12th Annual Library Reception

1915 Program with similar numbers played. Program courtesy of Victoria K.

Monticello, N.Y., Republican Watchman, May 11, 1917
Miss Minnie Meyer led off with a piano solo and it was of such par excellence that it made the other participants hustle to keep the pace. Miss Anna Meyer and Miss Edna Gardner followed with a piano duet that was especially fine.

Adelbert M. Scriber, the editor of the Watchman, was an invited guest and was introduced by John C. Metzger Jr., one of the trustees of the Hall, as the first speaker of the evening. Mr. Scriber talked on thoroughness.

Mrs. Minnie E. Myers was on the program for a vocal solo and did her part beautifully. That is the word that was coined especially for Mrs. Myers’ solo. Miss Christina H. Leavenworth was another vocal soloist and acquitted herself splendidly. She possesses a sweet voice.

Another pleasing number was a vocal duet by Mrs. Minnie E. Myers and Miss Raola Kelley. Miss Kelley is the Postmistress of Eldred and she sings as well as she handles the mail. Their voices harmonized well…Miss Edna Gardner closed the program with a piano solo.

In the beginning, Sunshine Hall Library was a Sunday School library with about two dozen books. W.B. Styles, the treasurer and librarian of the present institution went to New York City and talked library and worked library among his friends. The patriotic people of Eldred took up the cry and in a year’s time, the two dozen books had grown to 700, and year after year new books were added until now 7,000 volumes grace the shelves of Sunshine Hall and are a standing invitation to every visitor to read.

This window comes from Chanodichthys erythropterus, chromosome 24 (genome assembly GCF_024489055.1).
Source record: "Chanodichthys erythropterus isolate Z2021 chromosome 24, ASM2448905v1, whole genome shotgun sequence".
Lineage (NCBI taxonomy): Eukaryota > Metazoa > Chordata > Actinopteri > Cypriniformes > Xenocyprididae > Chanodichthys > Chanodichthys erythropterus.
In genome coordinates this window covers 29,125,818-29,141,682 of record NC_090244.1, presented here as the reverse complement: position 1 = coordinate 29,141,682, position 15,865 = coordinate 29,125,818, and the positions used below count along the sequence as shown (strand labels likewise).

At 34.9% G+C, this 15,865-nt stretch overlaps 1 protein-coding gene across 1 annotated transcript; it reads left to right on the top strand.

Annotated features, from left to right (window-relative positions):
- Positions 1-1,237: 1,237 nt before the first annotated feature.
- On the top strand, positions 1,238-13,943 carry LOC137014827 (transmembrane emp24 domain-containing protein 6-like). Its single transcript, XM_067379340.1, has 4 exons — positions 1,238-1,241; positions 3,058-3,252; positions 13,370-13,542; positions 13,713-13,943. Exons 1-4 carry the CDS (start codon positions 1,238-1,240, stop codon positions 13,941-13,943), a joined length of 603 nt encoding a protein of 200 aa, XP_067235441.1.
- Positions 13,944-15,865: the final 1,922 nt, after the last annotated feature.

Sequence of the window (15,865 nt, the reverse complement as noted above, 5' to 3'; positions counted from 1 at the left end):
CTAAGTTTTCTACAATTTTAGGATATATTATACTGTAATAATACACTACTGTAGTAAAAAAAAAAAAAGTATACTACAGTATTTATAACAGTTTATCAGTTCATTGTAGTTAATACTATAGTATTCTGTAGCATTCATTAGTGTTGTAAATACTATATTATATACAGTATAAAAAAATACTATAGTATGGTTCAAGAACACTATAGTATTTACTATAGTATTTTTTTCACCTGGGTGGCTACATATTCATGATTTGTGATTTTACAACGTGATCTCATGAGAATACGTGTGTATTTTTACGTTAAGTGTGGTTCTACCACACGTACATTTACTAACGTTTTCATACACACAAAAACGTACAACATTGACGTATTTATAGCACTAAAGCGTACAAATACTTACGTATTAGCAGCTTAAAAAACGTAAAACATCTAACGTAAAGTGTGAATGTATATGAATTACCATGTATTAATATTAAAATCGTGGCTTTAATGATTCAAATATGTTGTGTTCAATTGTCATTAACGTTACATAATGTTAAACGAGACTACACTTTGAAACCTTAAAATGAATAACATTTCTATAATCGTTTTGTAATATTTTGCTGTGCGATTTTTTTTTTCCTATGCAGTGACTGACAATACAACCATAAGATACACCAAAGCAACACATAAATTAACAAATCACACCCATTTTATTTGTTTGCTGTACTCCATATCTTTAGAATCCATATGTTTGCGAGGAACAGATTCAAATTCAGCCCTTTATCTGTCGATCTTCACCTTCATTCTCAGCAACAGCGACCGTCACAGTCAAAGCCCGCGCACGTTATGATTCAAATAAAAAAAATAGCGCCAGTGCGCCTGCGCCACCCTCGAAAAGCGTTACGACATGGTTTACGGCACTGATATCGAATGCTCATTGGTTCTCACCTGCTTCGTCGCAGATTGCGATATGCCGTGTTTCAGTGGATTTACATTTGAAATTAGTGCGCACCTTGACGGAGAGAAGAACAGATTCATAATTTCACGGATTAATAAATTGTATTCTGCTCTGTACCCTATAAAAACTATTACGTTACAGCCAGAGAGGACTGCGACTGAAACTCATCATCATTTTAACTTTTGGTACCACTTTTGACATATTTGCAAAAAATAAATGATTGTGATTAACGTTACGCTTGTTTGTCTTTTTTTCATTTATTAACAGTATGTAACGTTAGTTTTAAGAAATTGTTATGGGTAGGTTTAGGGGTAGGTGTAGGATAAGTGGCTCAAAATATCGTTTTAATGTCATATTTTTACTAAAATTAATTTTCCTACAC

In 1901 Miss Beattie, a New York lady known for her good deeds, erected a building 28 × 120 feet, two-stories high, for the children of Eldred and called it the Community Center. In the building she put a gymnasium and appliances helpful to children’s development and especially designed for their recreation…

The community center graduated finally from a gymnasium to a library.

When Miss Beattie died, the revenue to run the library stopped. Then the splendid library had to be maintained by public funds or private subscriptions…

Many good hearted citizens have contributed…Among them are J.Q. Fearey, who is connected with steel. He gave 390 books. E.J. Johnson, superintendent for Mr. Proctor, donated 90 books. Mr. Proctor gave $125.

Among the gifts which are prized very much is the scenery of scenic sittings for the large room, four full sets which were presented by William Ross Proctor. They were painted by his brother Charles Proctor, a professional artist.

The library is open from 8:30 to 5 o’clock, and in charge of Mr. Styles. Many people use it as a reading room, where they find in addition to the listed books, 31 of the best magazines.

It is certainly one of the finest institutions in Sullivan County and we believe the only public library maintained by subscriptions…The Watchman congratulates the people of Highland and the people of the county generally on having so fine a place of learning.

The officers and managers elected for 1917 are as follows:

President, Charles F. Scheniman; Vice-president, Morgan O. Sergeant; Secretary, Robert S. Greig; Financial Secretary, Samuel J. Hallock; Treasurer and Librarian, W.B. Styles; Assistant Librarian, Herbert L. Eldred.

Trustees: Dr. A. Eugene Austin, W.B. Styles, Erwin D. Avery, W.H. Wilson, C.F. Scheniman, F.R. Sergeant, John C. Metzger, Jr.

Councilors: Charles W. Wilson, John E. Hill, Archibald A. Myers, Julius J. Maier, C. Edgar Sergeant, David E. Crandall, Fred D. Heyen, Wilber Foster, James K. Gardner, Isaac Sergeant, John M. Austin, Frederick J. Lewis, George L. Crandall, Alex Wait, Stephen A. Myers, George Sidwell, John G. Love, Dr. Frank I. Smith, Edward R. Kalbfus, Howard Pelton, Charles M. Colville

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